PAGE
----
Hyundai’s 200+ Mile Kona EV Spied

2 months ago by Chris Bruce 57

Hyundai Kona EV

The Kona EV’s range is reportedly around 210-240 miles on a charge EPA (~500km/310 miles NEDC), which would be competitive with the Chevy Bolt.

New spy shots provide the first look at Hyundai’s upcoming electric variant of the compact Kona crossover. For the EV, the designers tweak the model’s styling by closing the front grille, and the exhaust is gone since it’s no longer necessary.

The heavy camouflage hides any other design tweaks, but we don’t expect Hyundai to overhaul the Kona’s shape for the EV variant. That’s not a bad thing, though. The Kona is quite a stylish entry in the compact crossover segment. It keeps up with the more adventurous lines like the Toyota C-HR.

Hyundai Kona EV

Hyundai has already confirmed a few details about the Kona EV’s capabilities. For example, a company executive told us that the model would have a range “over 390 kilometers,” which is 242 miles.  With that said, it’s not entirely clear whether that spec is under the more lenient NEDC test, the harsher EPA evaluation…or something in between. For comparison, the Chevrolet Bolt has an EPA range rating of 238 miles (383 km)via a 60 kWh battery.

An apparent leak also suggested that the Kona EV would arrive at dealers in fall 2018 and pointed to a real-world range of 217 miles (349 km) from  battery with just over 50 kilowatt-hours. Hyundai will also add hybrid and plug-in hybrid variants to the Kona’s powertrain range later.  Whatever the number ends up being, it will be over 200 miles of real-world driving.

Hyundai Kona EV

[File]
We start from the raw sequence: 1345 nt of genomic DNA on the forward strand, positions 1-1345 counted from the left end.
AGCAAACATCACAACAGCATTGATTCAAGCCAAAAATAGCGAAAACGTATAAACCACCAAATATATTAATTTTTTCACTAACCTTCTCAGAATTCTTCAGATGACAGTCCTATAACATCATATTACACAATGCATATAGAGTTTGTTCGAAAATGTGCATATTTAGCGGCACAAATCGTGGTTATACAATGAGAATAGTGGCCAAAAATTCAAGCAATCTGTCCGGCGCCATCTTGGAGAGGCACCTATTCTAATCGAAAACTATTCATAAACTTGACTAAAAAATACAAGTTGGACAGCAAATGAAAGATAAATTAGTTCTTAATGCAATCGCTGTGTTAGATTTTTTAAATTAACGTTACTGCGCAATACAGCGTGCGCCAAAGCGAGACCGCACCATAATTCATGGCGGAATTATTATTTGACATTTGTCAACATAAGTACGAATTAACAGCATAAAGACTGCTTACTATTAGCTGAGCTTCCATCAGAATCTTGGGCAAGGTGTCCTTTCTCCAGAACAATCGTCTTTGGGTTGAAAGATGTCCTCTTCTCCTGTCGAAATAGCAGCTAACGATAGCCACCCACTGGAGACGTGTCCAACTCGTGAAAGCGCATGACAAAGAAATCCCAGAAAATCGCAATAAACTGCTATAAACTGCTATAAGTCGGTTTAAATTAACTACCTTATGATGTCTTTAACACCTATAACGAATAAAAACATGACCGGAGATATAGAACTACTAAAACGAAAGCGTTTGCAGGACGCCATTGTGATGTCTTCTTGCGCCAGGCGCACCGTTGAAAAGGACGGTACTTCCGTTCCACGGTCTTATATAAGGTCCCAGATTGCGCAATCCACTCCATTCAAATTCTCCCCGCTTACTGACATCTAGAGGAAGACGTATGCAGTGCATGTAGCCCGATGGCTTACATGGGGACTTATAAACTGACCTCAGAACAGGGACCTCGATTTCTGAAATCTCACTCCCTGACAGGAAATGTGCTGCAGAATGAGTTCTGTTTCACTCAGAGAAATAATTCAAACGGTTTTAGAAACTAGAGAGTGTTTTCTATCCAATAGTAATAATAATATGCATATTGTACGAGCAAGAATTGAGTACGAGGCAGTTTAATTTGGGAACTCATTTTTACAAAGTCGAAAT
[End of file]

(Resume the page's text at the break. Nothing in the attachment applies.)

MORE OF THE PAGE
Hyundai expects the Kona’s funky styling to be a big success. For example, we are already seeing test mules like the next-gen Santa Fe sharing major cues from the vehicle’s front end, like the split headlights.

Hyundai Kona EV

Source: Automedia

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57 responses to "Hyundai’s 200+ Mile Kona EV Spied"

  1. John says:

    Is that the battery pack hanging below the rear suspension (silver box?) That can’t be good….

    1. ffbj says:

      Those look like rails, perhaps to hold a battery pack. Yeah not good, hanging down like that.

    2. speculawyer says:

      Yeah, that low hanging belly is a bit worrisome. Perhaps this is still a very early version with a prototype that hangs down a bit.

      1. J says:

        has opposed to a gas tank?

    3. Jason says:

      So where do you think the battery is in most EV’s? And how much metal do you think is between those batteries and the road? Tesla had to add extra because their battery case was being punctured, plus raise the height of the suspension at high speed.
      While it might look unfinished or ugly, it is the trailing edge, so should be ok. And it is probably a test mule, so final version probably totally different.

    4. Ronaldo says:

      yeah i got an email from hyunday uk saying it will be released here on October 2018

  2. Ziv says:

    This is the car that I wish GM had built instead of the Bolt. Take a body much like the Buick Encore with all its utility and reasonable appearance and you would have a huge hit, even if its hwy range is only 220 miles due to a larger CdA.
    The Bolt looks like a clown car, or like a Honda Fit, neither of which is going to sell if it is wearing a Chevy bow tie.
    Which is too bad, because the Bolt is a solid car, despite its looks and the shady reputation Chevy small cars have earned in the past.

    1. Someone out there says: